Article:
Equifinality is the principle that, in open systems, a given end state can be reached by many potential means.

The process of creating strategy is entirely about producing positions on your organization’s strategic factors that can create value for your organization’s key stakeholder groups.

When the leaders of your organization go to a retreat to create your strategy, use the following game plan to maximize your chances of crafting good strategy:

  1. Determine your key stakeholders.
  2. Identify the strategic factors for each key stakeholder, i.e. what they want from you.
  3. Document your organization’s relative position, compared to the rest of your industry, for each strategic factor.
  4. Determine what your organization wants from your key stakeholder groups for each strategic factor, i.e. determine your strategic objectives.

For example, if your team views “price” as a strategic factor for each customer, then a sample strategy may be “We guarantee the lowest price. If a customer finds a lower price, we will match it.”

It is important to remember that your discussion on the key stakeholder groups must be guided by customer research.

After performing your strategy creation process, you have to start the coalition building, fit analysis and change management needed to ensure that employee relations, customer relations, supplier relations and other groups are aligned.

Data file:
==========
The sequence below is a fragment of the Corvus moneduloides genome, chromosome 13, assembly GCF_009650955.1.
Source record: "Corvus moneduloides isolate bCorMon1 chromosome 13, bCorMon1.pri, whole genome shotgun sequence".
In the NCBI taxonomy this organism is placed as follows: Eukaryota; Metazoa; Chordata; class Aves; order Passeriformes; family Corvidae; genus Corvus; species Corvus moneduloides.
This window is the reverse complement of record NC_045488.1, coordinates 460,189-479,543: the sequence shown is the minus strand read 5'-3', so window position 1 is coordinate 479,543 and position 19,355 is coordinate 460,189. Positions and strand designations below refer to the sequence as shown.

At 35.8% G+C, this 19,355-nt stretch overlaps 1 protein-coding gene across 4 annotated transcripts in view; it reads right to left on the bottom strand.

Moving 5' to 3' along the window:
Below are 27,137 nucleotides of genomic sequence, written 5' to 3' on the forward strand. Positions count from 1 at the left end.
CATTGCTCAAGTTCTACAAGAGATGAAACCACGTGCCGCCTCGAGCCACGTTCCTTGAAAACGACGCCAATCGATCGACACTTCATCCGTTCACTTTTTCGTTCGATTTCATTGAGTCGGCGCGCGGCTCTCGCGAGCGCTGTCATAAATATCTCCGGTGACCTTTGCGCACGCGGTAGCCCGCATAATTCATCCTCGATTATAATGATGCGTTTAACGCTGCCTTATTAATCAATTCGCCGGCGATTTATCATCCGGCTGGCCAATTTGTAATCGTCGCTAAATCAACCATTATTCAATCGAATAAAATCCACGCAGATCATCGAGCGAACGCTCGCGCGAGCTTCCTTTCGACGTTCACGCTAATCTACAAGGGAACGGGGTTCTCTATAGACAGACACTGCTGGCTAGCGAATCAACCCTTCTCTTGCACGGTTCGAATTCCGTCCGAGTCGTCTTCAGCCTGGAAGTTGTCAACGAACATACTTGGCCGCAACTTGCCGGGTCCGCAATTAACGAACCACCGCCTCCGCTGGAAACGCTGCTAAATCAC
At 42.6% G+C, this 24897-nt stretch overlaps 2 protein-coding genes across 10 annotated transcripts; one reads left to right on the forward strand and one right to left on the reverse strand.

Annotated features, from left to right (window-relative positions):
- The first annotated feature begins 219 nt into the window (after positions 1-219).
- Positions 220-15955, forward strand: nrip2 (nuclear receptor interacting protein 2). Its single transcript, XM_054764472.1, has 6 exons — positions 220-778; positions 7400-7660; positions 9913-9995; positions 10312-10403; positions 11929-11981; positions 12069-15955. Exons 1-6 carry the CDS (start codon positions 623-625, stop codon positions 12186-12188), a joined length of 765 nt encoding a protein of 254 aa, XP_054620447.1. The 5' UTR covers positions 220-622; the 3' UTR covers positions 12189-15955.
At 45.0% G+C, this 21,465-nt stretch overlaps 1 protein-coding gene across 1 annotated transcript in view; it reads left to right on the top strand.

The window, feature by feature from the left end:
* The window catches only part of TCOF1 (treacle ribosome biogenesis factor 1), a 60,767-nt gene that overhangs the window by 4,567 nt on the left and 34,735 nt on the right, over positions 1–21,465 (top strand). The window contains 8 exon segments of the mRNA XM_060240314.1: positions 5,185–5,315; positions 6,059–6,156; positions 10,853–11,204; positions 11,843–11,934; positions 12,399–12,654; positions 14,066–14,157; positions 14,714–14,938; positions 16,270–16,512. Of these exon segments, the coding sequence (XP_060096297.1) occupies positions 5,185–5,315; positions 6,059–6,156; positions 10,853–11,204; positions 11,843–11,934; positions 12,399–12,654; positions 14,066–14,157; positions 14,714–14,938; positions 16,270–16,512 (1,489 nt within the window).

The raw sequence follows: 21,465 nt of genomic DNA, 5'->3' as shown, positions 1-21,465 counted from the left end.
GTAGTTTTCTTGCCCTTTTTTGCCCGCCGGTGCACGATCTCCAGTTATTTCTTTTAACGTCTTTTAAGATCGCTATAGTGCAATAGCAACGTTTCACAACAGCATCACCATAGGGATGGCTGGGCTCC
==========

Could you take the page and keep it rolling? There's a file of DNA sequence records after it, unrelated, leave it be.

Putting Strategy To Work

From the strategy creation process, you have discussed what each key stakeholder group wants from your organization (strategic factors) and what your organization wants from its key stakeholders (strategic objectives).

To ensure that your strategy is implemented, you have to translate your strategy, and its related objectives, into project and/or program-level actions.

For example, if you know that your customers want effective performance on the strategic factors of price and customer service, then you have to define programs and projects that promote your strategy on these factors for everyday activities of your team members.


Too many leadership teams fail to approach strategic planning from a systems design mindset.

This is normally because leaders tackle the task of strategy creation from their own functional viewpoint. Thus, they default to “action” when they are aiming to think about “strategy.”

Employing a stakeholder approach to strategy encourages leaders to elevate their thought processes to the organization level.

Strategy is living and dynamic. It must be regularly re-evaluated and updated to reflect the changing dimensions of the world around us all.

Go forth and create better strategy.

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Tyrone Grandison is part of the GovLoop Featured Contributor program, where we feature articles by government voices from all across the country (and world!). To see more Featured Contributor posts, click here.